A huge aspect of making her collection successful includes more medial tasks such as creating and updating a website, marketing, ordering materials, keeping books and doing taxes. As exciting as these are in showing her success, it is also this that causes her the greatest obstacle. These tasks that are necessary for further accomplishment in her field, also take her away from time in her studio, her time creating and making and expressing herself through her art. Graham says that two-thirds of her time is spent on the behind the scenes tasks and only a third, actually spent constructing jewelry.

     “It is me, myself, and I,” Graham said. She is solely responsible for all things JoAnn Graham Collections including traveling to art shows and exhibitions throughout North and South Carolina and a few select shows in Georgia. She travels to between 7 and 15 shows a year and has had great success at them including placing first at Art in the Park in Charlotte, North Carolina in 2011 and again taking third place in 2013, as well as second place at Piccolo Spoleto last year.

     Her most recent show was the American Craft Show put on by the American Craft Council in Atlanta, Georgia, which is the biggest show she has done to date. Her next show is The Art Market at Historic Honey Horn in Hilton Head, South Carolina Saturday, April 30th through Sunday, May 1st.  Graham says that at every show she manages to find some connection back to Beaufort and the lowcountry. Whether it’s a person who resides in Beaufort or someone who knows someone in the lowcountry, she says it is so rewarding to continually find ties back to this place she loves.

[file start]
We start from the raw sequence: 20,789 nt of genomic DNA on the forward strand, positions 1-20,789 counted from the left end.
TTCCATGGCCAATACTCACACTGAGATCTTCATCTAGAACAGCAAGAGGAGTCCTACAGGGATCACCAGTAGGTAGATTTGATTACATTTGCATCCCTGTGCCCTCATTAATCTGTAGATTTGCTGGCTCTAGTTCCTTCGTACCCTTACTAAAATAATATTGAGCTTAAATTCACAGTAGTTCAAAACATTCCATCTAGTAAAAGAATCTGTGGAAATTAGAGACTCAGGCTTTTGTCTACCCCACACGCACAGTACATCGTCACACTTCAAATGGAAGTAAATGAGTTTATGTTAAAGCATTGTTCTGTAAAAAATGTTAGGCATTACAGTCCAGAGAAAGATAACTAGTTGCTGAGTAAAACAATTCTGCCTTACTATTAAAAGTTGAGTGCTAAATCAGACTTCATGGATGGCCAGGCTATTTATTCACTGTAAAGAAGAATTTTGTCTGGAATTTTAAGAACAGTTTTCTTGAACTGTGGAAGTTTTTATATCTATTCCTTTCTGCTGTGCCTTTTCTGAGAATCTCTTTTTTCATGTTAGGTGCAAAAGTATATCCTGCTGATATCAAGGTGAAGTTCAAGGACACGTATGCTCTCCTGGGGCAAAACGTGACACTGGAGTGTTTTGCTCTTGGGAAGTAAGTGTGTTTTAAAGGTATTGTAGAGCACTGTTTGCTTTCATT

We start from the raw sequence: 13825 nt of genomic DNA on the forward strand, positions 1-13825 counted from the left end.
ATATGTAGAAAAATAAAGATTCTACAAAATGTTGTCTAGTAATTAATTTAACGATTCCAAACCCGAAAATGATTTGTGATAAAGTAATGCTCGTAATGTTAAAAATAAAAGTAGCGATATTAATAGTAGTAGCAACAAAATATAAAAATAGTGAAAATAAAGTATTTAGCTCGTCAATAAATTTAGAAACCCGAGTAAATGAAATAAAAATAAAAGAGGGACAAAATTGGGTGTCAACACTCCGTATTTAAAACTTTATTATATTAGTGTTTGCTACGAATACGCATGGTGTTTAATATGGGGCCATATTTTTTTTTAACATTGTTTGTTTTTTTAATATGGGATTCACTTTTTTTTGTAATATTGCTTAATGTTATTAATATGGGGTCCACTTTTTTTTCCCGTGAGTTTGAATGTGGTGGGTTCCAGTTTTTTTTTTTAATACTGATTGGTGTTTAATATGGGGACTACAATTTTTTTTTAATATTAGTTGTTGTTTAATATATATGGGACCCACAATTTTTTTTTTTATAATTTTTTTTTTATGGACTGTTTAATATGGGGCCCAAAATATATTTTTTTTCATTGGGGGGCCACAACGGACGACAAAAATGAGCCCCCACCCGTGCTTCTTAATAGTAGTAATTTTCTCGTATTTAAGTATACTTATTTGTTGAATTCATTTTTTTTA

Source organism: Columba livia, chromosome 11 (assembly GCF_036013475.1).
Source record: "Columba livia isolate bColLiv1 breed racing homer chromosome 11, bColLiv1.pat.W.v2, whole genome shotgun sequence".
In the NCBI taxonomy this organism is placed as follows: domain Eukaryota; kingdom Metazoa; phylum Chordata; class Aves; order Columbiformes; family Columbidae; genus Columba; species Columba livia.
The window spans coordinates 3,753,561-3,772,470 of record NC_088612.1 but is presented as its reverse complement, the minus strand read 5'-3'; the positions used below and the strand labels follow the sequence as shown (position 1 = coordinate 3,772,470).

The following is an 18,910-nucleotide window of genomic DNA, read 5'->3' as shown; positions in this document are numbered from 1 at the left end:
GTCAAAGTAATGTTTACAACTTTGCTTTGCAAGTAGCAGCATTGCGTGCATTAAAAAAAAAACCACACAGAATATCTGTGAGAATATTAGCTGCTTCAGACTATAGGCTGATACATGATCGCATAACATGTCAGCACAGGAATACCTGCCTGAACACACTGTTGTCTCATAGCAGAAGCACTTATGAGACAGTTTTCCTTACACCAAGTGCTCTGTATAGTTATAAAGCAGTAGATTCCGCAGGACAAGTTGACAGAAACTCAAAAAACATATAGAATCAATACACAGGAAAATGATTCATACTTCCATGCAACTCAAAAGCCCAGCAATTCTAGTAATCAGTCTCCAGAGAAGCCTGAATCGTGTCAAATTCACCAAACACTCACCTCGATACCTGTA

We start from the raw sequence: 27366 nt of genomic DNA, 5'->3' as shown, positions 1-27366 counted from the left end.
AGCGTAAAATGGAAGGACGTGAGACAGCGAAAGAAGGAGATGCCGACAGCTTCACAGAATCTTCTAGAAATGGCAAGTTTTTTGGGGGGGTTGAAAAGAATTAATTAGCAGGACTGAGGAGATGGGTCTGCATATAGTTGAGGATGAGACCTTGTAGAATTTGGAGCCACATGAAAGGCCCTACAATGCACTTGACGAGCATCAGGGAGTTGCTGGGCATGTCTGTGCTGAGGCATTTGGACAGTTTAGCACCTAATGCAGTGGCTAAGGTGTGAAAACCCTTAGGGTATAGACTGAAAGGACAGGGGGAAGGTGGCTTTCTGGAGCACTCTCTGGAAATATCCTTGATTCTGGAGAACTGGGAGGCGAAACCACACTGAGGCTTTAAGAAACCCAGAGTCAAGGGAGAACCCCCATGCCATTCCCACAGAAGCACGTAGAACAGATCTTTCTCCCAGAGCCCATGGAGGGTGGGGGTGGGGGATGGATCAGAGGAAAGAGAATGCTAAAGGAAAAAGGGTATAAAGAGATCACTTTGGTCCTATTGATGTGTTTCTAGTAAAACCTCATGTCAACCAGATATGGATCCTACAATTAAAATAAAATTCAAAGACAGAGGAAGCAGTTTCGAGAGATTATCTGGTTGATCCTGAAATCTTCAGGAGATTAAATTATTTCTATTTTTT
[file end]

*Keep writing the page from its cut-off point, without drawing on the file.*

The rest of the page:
Graham originally moved to Beaufort County almost 24 years ago because she said it is where the best dance education programs were. Even after retirement, when she realized she could move anywhere, she couldn’t bring herself to leave the lowcountry.

     “I’m really lucky. I love the beach,” said Graham. Although, much of her inspiration for her pieces derives from nature, she says the nature specific to Beaufort and the lowcountry is what inspires her most. “I don’t find inspiration elsewhere like I do here. I’m always looking at different things, the shells, all sorts of things. You begin to view things with a different perspective which is why we have art.”

     Pieces from JoAnn Graham Collections can be purchased through her website, but Graham also offers private fittings and consultations in her home for those interested in her work. Additionally, her pieces will now be available at LaPetit Gallerie in Bluffton, South Carolina, as one of seven artists displayed.

     Graham is so passionate about creating and sharing her art of silversmithing that she will also be teaching classes at La Petit as a beginner’s introduction. Classes will begin April 1st and will be held the first Wednesday of each month from 1 p.m. to 3 p.m. Additional days and times will be available upon request. Graham says ideal class sizes are anywhere from three to ten people. The class fee is $50 and each attendee leaves with the product they make.

     As for the future of JoAnn Graham Collections, Graham has no intention of stopping anytime soon. Despite the workload that is solely hers, the artist inside of her can’t retire.  She plans to ride this out as long as possible, even if that means quitting the shows and exhibitions and exclusively working on fabricating jewelry.

     She has big plans for her pieces. She desires to move her collection in a more abstract direction and combine the individual techniques she has learned over the years into single pieces. Mixing metals that have been forged with something that has been cast, she hopes to have more constructed pieces available, as well as trying new techniques such as tap and die to finish off her pieces.

     JoAnn Graham is an artist through and through. The end of her dance career was not the end of her art. Her hard work and desire to find a unique niche in the world of art has led to a beautiful and exquisite collection of jewelry that others can enjoy again and again. It is clear that Graham is making a name for herself as a silversmith in the lowcountry.